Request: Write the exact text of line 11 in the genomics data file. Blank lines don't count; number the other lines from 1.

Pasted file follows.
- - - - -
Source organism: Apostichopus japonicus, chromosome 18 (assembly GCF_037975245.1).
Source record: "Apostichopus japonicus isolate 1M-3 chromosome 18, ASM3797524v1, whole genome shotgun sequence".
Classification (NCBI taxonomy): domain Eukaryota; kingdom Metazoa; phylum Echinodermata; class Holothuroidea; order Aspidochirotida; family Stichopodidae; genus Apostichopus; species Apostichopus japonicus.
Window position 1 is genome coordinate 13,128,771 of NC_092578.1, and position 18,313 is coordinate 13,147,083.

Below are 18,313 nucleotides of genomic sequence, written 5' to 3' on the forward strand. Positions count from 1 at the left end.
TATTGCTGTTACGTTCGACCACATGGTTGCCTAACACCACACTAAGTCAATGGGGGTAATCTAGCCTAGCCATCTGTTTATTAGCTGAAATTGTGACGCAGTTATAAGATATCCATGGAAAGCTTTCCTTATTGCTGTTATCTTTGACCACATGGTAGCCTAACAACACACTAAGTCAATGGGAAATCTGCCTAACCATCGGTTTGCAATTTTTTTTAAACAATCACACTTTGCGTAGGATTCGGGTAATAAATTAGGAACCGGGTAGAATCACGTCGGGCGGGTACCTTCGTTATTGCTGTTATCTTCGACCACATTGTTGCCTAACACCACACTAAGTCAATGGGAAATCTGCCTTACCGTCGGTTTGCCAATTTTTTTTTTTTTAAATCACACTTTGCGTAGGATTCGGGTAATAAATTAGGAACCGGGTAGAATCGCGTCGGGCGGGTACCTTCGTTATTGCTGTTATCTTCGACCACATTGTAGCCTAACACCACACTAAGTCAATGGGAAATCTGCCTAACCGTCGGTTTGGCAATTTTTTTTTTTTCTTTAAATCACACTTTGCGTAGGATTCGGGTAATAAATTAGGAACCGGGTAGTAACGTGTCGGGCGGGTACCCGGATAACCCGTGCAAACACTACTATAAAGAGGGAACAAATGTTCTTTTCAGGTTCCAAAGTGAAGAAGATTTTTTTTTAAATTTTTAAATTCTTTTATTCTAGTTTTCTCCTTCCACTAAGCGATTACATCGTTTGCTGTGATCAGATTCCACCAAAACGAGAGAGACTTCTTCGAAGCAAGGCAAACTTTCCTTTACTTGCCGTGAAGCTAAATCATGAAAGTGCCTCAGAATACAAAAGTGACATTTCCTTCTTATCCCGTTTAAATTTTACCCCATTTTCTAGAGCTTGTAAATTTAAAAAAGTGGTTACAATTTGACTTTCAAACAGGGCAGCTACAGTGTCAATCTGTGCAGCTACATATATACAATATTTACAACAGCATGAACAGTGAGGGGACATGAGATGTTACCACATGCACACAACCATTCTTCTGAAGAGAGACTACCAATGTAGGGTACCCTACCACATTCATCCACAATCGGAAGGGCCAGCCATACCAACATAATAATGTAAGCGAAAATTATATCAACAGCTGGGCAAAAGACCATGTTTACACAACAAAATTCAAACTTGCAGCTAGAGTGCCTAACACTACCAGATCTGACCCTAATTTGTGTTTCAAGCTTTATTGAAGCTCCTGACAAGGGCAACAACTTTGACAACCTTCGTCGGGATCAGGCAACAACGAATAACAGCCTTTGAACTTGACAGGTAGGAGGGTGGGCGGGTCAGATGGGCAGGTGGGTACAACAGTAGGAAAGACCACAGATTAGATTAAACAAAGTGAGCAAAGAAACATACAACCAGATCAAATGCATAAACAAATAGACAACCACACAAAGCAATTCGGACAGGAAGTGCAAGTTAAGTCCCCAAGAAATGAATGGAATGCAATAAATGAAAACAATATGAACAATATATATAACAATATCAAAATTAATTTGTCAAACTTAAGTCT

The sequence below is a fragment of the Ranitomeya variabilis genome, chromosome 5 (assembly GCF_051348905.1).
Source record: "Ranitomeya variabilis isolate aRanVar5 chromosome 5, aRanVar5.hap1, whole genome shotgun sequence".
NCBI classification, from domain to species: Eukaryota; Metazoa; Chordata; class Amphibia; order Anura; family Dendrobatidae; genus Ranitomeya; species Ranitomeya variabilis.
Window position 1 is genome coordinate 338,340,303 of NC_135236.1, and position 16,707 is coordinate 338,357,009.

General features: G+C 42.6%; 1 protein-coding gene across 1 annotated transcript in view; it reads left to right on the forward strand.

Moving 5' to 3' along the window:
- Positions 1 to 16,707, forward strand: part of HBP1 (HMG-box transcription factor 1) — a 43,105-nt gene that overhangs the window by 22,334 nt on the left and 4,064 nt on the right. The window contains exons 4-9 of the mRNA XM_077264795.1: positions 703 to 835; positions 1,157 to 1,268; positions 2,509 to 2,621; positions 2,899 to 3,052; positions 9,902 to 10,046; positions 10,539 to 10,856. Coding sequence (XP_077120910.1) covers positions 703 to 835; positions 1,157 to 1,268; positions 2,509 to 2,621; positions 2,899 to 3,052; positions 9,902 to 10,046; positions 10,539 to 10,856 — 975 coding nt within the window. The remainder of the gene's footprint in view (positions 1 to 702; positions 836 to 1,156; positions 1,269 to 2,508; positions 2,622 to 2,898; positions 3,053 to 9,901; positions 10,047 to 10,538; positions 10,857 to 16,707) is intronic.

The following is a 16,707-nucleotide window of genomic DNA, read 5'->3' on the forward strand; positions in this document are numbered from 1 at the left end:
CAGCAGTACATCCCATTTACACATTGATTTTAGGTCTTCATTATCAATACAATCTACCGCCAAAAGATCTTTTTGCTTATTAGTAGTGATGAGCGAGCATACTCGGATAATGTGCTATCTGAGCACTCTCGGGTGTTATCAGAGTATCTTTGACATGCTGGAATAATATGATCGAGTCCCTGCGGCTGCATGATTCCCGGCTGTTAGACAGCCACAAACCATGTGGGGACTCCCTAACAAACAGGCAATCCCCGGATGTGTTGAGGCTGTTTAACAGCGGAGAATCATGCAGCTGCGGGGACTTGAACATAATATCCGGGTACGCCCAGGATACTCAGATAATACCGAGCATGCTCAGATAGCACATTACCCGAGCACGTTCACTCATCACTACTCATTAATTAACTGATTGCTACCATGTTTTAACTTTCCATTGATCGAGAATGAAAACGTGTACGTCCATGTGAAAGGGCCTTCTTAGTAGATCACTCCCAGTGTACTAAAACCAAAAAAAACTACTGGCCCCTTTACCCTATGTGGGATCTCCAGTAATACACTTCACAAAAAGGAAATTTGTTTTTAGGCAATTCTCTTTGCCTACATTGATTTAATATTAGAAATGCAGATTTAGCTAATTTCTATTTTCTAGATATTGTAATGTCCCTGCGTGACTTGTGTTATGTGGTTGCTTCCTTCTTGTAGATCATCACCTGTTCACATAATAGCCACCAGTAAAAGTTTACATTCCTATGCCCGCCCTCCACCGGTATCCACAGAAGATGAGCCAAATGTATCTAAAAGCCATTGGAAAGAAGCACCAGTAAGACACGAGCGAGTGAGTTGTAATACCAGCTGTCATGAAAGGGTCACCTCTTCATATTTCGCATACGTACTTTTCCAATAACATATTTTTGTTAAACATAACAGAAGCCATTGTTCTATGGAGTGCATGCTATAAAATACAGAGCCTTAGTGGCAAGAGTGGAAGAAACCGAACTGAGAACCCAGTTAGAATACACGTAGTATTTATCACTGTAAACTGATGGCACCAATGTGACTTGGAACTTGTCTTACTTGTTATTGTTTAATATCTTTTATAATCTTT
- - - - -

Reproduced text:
General features: G+C 42.6%; 1 protein-coding gene across 1 annotated transcript in view; it reads left to right on the forward strand.